Friday, September 13, 1985, saw two milestones in Irish television broadcasting. The first was the scheduling change of the popular RTÉ chat show, the Late Late Show from a Saturday to a Friday night, perhaps a controversial change for some but not one which could match the controversy surrounding Lesbian nuns that appeared on the show that night.
Two former American nuns, Rosemary Curb and Nancy Manahan had come to Ireland to promote their book, Lesbian Nuns: Breaking Silence. The book was a series of accounts from former and indeed, some still practising nuns.
It was only the second time in its then 23 year history that Gay Byrne, had interviewed open lesbian women; the first being the groundbreaking appearance of Joni Crone in 1980.
During the interview, Manahan explained that ‘lesbian’ does not necessarily equate to a sexual term. “When we say ‘lesbian’ … we’re not speaking necessarily of sexual activity. We’re speaking of sexual orientation but we’re also speaking about a spiritual and political commitment to loving women, working for women and that is the bond that connects the women in the book.”
Here they are.
Lesbian Nuns on Late Late Showhttps://t.co/tjieomb9KM
— 🏳️🌈 Dublin City Council LGBT+ Staff Network (@DCC_lgbt) November 5, 2019
According to Suzy Byrne’s recollection in her article ‘It All Happened…’ from issue 77 of GCN, September 1995, their appearance on the show prompted outrage. From petitions to protest vigils and even death threats made toward the show’s presenter Gay Byrne, Christian lobbying groups came out in force.
One complainant applied for an injunction to the high court which was overruled as RTÉ had not confirmed that the nuns would be appearing on the show. In another attempt to thwart the women’s publicity tour, customs seized up to 1,500 copies of the book, claiming that it was obscene. The decision was later reversed and the copies were released.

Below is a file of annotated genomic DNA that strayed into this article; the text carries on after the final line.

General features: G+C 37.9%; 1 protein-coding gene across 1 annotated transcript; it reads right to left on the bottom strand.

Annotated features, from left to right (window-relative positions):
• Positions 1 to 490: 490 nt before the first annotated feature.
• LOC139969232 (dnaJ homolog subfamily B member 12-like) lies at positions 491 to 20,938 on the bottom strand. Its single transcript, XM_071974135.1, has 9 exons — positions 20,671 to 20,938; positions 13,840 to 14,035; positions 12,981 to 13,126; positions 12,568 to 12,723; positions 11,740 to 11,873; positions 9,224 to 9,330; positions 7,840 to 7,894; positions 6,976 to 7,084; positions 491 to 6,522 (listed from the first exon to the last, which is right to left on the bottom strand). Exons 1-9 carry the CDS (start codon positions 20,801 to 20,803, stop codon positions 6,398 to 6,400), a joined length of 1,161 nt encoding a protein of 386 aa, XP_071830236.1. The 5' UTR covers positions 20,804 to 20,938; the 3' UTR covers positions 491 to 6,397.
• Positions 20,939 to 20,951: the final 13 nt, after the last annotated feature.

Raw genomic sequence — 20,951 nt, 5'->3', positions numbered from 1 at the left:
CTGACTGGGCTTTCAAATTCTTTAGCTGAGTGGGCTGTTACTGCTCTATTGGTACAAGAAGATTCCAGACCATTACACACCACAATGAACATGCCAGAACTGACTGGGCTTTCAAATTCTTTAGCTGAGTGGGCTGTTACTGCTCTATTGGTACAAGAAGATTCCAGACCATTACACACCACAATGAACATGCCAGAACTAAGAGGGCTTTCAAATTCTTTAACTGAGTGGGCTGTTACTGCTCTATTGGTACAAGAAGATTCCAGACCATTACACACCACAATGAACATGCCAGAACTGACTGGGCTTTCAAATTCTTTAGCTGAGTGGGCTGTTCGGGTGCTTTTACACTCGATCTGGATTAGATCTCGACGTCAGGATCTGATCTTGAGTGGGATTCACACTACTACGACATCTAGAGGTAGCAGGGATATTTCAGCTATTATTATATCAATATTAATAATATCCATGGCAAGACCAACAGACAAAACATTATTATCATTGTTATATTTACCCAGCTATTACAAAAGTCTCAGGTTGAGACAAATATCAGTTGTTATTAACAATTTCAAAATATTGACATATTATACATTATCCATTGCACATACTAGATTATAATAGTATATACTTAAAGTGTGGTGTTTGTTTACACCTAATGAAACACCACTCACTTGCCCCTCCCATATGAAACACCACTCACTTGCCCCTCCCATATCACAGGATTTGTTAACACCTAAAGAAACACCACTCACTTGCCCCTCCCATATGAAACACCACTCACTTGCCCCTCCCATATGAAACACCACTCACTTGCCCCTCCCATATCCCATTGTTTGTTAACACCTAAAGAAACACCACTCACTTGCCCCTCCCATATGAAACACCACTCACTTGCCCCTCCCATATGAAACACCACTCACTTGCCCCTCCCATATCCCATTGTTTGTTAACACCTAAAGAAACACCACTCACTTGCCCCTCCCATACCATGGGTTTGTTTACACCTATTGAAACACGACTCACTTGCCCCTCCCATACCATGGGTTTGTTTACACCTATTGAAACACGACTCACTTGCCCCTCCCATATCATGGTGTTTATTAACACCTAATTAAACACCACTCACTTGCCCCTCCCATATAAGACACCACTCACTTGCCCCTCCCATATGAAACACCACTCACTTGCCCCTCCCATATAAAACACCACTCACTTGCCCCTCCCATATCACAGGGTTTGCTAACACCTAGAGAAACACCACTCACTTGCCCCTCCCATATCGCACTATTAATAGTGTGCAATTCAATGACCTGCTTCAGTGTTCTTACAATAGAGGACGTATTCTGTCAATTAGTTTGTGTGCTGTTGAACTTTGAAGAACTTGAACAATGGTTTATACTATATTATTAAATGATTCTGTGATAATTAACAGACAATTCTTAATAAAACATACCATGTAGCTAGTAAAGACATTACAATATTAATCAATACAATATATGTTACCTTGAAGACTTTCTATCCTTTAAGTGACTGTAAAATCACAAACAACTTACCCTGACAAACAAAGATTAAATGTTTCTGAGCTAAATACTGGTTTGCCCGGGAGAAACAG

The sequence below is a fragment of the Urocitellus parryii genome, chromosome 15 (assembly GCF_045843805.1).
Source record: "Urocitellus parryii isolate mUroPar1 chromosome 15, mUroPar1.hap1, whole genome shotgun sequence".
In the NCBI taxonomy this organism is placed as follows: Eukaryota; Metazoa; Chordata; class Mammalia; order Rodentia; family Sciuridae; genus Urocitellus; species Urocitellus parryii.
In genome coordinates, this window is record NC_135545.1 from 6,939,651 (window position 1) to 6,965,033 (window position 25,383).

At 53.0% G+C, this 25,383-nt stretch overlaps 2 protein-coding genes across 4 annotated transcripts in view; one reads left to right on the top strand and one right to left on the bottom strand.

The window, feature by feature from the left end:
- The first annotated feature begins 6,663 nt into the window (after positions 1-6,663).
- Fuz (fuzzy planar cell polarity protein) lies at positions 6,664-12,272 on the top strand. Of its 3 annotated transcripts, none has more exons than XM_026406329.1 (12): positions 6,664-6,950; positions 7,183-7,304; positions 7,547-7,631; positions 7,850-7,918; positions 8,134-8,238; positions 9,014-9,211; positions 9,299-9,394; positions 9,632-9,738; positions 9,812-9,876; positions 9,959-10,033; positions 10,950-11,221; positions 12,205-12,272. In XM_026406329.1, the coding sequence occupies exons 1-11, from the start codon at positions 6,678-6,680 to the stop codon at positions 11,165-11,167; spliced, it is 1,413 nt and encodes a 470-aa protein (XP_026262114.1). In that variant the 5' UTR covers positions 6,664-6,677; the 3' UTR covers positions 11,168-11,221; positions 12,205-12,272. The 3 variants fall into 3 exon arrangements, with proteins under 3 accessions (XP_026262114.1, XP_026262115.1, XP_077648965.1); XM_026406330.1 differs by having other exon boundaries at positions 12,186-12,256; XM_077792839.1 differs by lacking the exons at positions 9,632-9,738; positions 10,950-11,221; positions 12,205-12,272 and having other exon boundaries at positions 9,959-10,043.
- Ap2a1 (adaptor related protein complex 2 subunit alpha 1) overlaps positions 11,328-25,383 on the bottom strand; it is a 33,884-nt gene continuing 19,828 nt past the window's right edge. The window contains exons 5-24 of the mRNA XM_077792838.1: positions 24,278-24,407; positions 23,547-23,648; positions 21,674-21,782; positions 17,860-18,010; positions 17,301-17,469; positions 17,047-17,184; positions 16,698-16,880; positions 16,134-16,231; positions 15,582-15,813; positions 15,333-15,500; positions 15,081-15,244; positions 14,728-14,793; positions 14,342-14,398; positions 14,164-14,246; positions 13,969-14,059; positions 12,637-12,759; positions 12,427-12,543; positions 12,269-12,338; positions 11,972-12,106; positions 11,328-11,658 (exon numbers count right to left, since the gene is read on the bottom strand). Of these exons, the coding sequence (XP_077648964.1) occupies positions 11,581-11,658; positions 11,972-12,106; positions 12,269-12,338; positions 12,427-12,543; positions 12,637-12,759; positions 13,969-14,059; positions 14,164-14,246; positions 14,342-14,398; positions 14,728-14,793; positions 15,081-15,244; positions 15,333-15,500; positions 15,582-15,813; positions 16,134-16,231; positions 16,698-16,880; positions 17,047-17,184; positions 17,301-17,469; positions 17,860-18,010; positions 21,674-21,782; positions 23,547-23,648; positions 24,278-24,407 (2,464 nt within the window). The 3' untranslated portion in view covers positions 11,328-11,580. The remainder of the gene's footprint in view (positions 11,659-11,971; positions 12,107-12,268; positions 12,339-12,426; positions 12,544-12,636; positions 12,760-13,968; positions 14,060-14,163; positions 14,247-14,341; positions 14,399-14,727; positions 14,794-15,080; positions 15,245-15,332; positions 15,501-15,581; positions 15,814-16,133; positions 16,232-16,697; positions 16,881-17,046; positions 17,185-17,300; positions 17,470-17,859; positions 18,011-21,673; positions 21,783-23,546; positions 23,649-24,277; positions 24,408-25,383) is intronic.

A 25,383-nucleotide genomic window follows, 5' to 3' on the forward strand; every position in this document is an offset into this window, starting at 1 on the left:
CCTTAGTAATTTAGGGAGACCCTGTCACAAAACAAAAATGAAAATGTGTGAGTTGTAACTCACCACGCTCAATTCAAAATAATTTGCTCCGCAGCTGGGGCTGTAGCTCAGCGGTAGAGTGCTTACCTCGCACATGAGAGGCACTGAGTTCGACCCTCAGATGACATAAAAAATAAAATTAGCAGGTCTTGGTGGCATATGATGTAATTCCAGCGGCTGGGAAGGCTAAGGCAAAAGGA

Gay Byrne interviewed two lesbian ex-nuns on ‘The Late Late Show’ in 1985. Nancy Manahan & Rosemary Curb were in Ireland to promote their book ‘Breaking Silence: Lesbian Nuns on Convent Sexuality’.
The RTE programme had RTÉ’s highest TAM audience 'Rating' pic.twitter.com/TXaU96fJaS
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In the aftermath of the interview, the general public appeared to have received the women favourably, as Carol Lannigan recounts in her article ‘“I was a Lesbian Nuns’ Bodyguard”’ GCN, issue 77, September 1995. Throughout their stay in Dublin that weekend, they were approached by many for photographs, autographs and words of support.
The RTÉ archives show some of the extremes between the mixed responses that it received with one supporter congratulating Byrne directly for his “expert handling of a delicately sensitive topic”. In contrast, one of the show’s detractors described the content as “degenerate and perverted… utterly repugnant to the vast majority of people who respect normal moral values in our society.”
The book garnered mixed reviews but is commonly acknowledged to have had a positive impact on the acceptance of the lesbian community internationally. For the Late Late Show, however, it was many years before they attempted to tackle the issue of lesbianism again.
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